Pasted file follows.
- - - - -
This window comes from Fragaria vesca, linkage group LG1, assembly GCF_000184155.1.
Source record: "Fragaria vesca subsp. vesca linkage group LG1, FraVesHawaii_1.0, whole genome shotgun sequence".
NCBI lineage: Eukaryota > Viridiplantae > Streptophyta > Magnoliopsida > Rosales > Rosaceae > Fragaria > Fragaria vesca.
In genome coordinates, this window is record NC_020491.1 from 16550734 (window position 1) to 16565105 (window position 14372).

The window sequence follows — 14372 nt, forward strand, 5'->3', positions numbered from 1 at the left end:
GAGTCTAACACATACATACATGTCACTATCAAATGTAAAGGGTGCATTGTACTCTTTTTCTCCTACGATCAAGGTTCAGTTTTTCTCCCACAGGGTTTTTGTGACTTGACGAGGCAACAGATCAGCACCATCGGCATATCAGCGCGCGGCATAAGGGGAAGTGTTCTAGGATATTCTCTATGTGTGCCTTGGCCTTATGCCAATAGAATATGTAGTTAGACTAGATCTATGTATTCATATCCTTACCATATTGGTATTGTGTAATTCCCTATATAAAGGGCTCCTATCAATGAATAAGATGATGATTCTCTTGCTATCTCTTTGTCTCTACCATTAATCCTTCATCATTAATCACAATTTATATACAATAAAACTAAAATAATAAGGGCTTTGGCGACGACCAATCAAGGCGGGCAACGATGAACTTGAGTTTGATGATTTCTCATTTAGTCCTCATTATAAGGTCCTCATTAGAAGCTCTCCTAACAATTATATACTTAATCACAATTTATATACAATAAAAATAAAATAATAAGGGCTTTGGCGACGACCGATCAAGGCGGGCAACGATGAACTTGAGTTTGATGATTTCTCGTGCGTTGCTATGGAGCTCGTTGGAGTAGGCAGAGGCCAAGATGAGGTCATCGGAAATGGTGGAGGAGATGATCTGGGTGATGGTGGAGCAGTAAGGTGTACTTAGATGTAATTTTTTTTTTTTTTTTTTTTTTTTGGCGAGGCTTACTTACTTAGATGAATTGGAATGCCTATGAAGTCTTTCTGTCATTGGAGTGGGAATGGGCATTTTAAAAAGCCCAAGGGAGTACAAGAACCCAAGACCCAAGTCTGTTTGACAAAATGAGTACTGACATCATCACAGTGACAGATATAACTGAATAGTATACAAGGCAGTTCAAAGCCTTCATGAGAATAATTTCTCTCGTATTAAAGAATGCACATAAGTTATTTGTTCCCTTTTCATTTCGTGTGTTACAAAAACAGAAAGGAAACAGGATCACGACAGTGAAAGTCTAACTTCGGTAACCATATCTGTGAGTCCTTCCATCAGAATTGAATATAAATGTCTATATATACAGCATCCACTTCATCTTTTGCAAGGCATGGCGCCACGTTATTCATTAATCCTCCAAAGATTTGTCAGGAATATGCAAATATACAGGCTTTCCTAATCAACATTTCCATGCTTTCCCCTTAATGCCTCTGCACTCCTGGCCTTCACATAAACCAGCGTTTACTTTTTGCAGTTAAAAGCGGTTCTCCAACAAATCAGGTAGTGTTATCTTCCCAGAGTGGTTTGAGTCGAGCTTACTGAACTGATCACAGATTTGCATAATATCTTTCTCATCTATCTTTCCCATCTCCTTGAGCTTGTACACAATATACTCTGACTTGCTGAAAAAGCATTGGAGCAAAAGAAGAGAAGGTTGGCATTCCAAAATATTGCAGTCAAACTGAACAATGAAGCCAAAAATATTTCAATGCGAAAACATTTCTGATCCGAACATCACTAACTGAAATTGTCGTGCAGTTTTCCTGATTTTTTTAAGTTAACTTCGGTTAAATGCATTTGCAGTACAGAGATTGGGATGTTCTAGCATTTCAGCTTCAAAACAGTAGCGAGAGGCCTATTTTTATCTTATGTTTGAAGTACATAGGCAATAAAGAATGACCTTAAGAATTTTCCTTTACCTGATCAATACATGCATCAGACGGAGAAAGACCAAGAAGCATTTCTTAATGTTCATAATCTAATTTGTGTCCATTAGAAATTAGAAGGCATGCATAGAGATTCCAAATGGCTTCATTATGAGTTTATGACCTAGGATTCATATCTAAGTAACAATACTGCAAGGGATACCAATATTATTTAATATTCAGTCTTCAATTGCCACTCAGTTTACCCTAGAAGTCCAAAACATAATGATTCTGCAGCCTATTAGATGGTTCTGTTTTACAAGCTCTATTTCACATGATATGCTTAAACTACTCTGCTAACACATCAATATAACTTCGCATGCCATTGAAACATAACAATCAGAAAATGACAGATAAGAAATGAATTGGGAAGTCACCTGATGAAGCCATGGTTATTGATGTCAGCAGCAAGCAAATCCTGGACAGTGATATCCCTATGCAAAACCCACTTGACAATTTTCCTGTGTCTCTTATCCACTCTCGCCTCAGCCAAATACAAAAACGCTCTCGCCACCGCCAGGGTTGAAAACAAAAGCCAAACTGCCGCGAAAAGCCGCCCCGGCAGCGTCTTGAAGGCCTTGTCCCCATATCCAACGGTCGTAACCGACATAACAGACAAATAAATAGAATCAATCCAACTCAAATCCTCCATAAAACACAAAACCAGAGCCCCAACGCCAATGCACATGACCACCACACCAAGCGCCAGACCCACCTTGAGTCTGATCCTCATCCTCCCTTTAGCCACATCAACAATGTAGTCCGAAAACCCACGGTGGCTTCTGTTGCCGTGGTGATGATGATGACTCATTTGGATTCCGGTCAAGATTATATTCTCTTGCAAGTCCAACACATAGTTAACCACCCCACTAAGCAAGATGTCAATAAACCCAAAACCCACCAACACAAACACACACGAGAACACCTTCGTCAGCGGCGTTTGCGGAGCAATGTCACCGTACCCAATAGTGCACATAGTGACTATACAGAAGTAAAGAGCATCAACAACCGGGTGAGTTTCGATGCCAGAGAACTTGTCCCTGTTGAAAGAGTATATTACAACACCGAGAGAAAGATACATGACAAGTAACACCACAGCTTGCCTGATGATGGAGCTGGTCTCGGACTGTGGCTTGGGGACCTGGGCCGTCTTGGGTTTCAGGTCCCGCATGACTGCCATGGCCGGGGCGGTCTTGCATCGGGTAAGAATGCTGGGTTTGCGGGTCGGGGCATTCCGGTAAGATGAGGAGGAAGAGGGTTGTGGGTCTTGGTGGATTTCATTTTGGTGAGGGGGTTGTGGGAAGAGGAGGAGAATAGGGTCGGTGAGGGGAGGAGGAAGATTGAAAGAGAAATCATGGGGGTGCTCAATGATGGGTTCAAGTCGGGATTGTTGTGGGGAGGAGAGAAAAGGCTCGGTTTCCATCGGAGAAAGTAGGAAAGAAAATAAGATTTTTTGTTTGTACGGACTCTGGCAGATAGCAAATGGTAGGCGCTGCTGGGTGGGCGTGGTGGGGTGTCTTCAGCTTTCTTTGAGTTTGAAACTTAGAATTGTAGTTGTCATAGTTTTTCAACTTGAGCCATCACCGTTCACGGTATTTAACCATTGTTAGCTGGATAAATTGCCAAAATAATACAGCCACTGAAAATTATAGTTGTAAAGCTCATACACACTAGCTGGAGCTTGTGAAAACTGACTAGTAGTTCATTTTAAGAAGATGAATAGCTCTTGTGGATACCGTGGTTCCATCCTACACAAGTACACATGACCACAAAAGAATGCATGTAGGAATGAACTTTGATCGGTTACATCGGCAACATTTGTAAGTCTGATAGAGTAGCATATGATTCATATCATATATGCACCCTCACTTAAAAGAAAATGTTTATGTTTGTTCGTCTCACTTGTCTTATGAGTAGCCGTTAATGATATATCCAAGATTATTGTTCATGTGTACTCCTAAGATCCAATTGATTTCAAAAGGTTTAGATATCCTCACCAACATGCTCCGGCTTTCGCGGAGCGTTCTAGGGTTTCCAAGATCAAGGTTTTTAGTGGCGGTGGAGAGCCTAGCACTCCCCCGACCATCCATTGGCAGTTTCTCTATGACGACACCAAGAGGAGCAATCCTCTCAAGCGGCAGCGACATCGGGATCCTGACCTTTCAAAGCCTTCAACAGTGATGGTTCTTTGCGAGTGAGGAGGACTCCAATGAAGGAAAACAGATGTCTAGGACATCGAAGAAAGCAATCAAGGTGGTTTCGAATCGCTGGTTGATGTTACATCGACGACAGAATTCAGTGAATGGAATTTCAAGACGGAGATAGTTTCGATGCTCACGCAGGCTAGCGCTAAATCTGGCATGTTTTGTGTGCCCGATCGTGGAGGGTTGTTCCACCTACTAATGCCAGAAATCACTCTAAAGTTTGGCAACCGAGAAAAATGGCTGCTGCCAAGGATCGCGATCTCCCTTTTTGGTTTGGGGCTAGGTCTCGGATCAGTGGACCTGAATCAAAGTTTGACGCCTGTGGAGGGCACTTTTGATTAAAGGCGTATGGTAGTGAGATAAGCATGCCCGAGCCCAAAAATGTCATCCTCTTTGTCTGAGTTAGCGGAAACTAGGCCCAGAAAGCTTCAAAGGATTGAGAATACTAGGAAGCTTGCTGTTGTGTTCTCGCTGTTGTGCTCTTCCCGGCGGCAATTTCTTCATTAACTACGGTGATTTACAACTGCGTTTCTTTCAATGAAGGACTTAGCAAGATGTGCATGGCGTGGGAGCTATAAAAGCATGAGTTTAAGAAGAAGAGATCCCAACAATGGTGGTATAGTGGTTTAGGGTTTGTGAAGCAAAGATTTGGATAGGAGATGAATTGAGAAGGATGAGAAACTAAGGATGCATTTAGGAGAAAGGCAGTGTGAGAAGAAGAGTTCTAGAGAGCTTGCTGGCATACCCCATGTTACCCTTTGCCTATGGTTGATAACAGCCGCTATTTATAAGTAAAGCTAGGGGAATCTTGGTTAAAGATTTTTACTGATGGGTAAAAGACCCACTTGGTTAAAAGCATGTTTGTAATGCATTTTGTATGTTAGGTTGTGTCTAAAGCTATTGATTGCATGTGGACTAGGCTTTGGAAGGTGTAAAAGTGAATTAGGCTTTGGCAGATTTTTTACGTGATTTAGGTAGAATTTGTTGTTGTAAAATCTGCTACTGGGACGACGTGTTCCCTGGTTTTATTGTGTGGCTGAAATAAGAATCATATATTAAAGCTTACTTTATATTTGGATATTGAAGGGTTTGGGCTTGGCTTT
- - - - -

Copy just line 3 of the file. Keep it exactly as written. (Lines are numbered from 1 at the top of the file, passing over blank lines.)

NCBI lineage: Eukaryota > Viridiplantae > Streptophyta > Magnoliopsida > Rosales > Rosaceae > Fragaria > Fragaria vesca.